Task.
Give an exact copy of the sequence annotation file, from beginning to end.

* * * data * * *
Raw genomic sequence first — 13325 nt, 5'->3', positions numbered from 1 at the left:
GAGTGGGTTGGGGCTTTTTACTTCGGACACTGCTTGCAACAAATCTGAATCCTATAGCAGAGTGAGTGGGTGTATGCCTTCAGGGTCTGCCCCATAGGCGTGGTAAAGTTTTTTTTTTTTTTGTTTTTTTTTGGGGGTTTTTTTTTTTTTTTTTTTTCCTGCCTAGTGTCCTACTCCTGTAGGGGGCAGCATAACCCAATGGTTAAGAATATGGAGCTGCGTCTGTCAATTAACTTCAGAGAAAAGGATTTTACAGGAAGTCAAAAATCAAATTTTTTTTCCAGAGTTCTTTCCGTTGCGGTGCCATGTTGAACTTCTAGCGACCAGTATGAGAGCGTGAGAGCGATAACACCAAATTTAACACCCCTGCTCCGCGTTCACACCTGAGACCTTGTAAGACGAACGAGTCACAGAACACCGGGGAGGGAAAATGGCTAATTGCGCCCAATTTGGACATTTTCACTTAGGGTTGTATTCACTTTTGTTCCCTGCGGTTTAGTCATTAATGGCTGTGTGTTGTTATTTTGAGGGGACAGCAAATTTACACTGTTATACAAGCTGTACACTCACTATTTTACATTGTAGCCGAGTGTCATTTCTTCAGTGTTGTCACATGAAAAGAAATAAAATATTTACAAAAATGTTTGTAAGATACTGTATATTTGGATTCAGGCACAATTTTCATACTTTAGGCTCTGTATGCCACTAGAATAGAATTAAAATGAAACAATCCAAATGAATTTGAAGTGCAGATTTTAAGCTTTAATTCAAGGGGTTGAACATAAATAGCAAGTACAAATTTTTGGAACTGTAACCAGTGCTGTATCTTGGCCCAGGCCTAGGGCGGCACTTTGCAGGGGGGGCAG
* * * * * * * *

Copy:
Raw genomic sequence first — 13325 nt, 5'->3', positions numbered from 1 at the left:
GAGTGGGTTGGGGCTTTTTACTTCGGACACTGCTTGCAACAAATCTGAATCCTATAGCAGAGTGAGTGGGTGTATGCCTTCAGGGTCTGCCCCATAGGCGTGGTAAAGTTTTTTTTTTTTTTGTTTTTTTTTGGGGGTTTTTTTTTTTTTTTTTTTTCCTGCCTAGTGTCCTACTCCTGTAGGGGGCAGCATAACCCAATGGTTAAGAATATGGAGCTGCGTCTGTCAATTAACTTCAGAGAAAAGGATTTTACAGGAAGTCAAAAATCAAATTTTTTTTCCAGAGTTCTTTCCGTTGCGGTGCCATGTTGAACTTCTAGCGACCAGTATGAGAGCGTGAGAGCGATAACACCAAATTTAACACCCCTGCTCCGCGTTCACACCTGAGACCTTGTAAGACGAACGAGTCACAGAACACCGGGGAGGGAAAATGGCTAATTGCGCCCAATTTGGACATTTTCACTTAGGGTTGTATTCACTTTTGTTCCCTGCGGTTTAGTCATTAATGGCTGTGTGTTGTTATTTTGAGGGGACAGCAAATTTACACTGTTATACAAGCTGTACACTCACTATTTTACATTGTAGCCGAGTGTCATTTCTTCAGTGTTGTCACATGAAAAGAAATAAAATATTTACAAAAATGTTTGTAAGATACTGTATATTTGGATTCAGGCACAATTTTCATACTTTAGGCTCTGTATGCCACTAGAATAGAATTAAAATGAAACAATCCAAATGAATTTGAAGTGCAGATTTTAAGCTTTAATTCAAGGGGTTGAACATAAATAGCAAGTACAAATTTTTGGAACTGTAACCAGTGCTGTATCTTGGCCCAGGCCTAGGGCGGCACTTTGCAGGGGGGGCAG